I've started making my own playlists on Beats, something I never did with Songza because, really, I never needed to - the options were that extensive - and because users couldn't listen to their own playlists. Most Beats playlists seem to be around an hour or album-length, which I don't plan on sticking to since there's no real format constraint. (The idea of making a "mixtape" for someone else still has its romantic appeal, though.)

At the same time, I'm aware that I don't own any of the new music I'm enjoying. This troubles me in a way that not owning the content I view on Netflix doesn't. I am happy and relieved to not have a living room overrun by a flim collection I will need to update to a new format in ten years, or duplicate onto electronic storage - even when this means that Battlestar Galactica isn't available for me to watch anymore. BSG will come back, I'm sure. And when it comes back, maybe that's a great occasion to watch it again and see how I feel about it with the passage of time.

But the fact that I don't own Harvest or The Transfiguration of Blind Joe Death or White Light on CD, or vinyl, or even digitally - yet - troubles me a bit. I think that's because my childhood was one strongly attuned to music, and because my own physical collection of music is a twenty-five year investment and tangible record of my personality and growth. Others would feel the same way about a film collection, I have no doubt, and that's a reflection of their own preferenecs and personality. Still others might not care about either. Their houses are likely less cluttered, or cluttered instead with woodworking tools, or bolts of fabric, or painting supplies, or binders of film negatives, or car parts...

What is your relationship with streaming services - musical, video, or otherwise? How do you feel about renting content instead of owning it? What other factors do you consider when evaluating streaming content or devices for streaming it?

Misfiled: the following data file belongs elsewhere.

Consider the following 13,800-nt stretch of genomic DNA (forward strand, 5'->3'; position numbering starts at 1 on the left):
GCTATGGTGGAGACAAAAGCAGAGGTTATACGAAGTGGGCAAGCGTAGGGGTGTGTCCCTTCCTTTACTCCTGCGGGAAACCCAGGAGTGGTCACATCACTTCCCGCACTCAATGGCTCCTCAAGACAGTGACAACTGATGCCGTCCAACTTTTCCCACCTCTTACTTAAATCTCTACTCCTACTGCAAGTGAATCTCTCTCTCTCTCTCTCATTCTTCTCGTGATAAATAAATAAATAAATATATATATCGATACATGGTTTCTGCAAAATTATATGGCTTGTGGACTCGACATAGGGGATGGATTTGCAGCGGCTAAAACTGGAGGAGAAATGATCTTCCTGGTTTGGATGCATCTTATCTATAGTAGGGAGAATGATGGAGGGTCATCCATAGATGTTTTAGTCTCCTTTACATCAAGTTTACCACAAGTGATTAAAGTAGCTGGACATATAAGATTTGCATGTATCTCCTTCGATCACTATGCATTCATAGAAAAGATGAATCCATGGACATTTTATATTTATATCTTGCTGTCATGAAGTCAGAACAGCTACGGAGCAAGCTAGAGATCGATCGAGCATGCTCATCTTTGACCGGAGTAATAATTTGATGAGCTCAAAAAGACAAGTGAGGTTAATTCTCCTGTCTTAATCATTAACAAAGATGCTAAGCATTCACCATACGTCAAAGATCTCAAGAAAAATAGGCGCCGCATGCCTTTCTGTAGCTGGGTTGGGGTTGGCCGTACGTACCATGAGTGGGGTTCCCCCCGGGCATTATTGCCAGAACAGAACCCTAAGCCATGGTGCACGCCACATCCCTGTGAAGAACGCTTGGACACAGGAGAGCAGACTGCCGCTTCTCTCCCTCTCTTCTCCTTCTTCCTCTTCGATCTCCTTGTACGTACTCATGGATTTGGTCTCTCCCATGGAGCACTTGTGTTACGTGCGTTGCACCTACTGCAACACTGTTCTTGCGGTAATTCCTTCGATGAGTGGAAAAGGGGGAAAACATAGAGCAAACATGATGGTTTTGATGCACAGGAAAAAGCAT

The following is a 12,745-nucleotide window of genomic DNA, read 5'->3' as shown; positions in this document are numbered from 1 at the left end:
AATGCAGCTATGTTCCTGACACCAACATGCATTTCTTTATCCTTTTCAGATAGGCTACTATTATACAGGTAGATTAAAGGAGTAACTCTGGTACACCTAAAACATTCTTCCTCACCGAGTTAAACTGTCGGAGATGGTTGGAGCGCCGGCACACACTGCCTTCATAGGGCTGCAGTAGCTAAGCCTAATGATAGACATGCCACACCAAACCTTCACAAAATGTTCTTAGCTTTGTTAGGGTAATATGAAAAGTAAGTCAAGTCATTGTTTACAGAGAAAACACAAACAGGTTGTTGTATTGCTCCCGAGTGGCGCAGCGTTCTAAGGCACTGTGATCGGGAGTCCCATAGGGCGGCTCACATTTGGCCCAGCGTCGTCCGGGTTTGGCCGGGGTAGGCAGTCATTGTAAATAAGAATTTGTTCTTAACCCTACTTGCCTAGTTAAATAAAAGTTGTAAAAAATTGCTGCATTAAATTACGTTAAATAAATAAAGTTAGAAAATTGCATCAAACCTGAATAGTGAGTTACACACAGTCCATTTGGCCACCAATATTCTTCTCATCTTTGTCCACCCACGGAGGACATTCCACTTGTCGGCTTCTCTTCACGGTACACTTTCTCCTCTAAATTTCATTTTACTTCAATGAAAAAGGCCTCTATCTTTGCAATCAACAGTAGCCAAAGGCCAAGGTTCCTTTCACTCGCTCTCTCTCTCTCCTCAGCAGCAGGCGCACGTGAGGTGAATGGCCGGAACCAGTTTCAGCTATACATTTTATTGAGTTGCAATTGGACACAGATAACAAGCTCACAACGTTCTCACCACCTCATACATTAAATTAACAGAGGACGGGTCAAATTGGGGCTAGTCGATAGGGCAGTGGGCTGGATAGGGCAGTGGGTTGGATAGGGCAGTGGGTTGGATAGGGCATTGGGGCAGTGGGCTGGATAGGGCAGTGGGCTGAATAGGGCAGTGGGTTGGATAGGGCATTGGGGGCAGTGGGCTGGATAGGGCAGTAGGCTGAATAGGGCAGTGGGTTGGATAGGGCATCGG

2011 Game 160: Yeah, Right.

Rather than talk about the Twins playing out the string, how about a discussion on the Rock & Roll Hall of Fame's ballot? Last year we discussed the merits of various candidates in the CoC, but given the musical tastes of the nation a standalone post (and maybe a poll? Spooky?) seem to be merited.

Here's the full ballot:

Guns N Roses*
Joan Jett & the Blackhearts
The Spinners
Eric B. & Rakim*
The Cure
Freddie King
Rufus with Chaka Khan
The Small Faces/The Faces**
Laura Nyro
Red Hot Chili Peppers
Donna Summer
Beastie Boys

* first year of eligibility
** Rod Stewart is in already as a solo artist. Ron Wood is in as a member of the Stones. Kenney Jones is not in as a member of The Who.

The rules for nomination are simple: acts become eligible for induction 25 years after their first commercial release, which puts 1986 as the cutoff for this year. Voters can vote for up to five nominees. Who is on your ballot?

Father Knows Best: Rockabye Baby! Lullaby Renditions of GWAR


i think this is a conversation we've had here and there before, but i thought we might as well reprise it all in one place.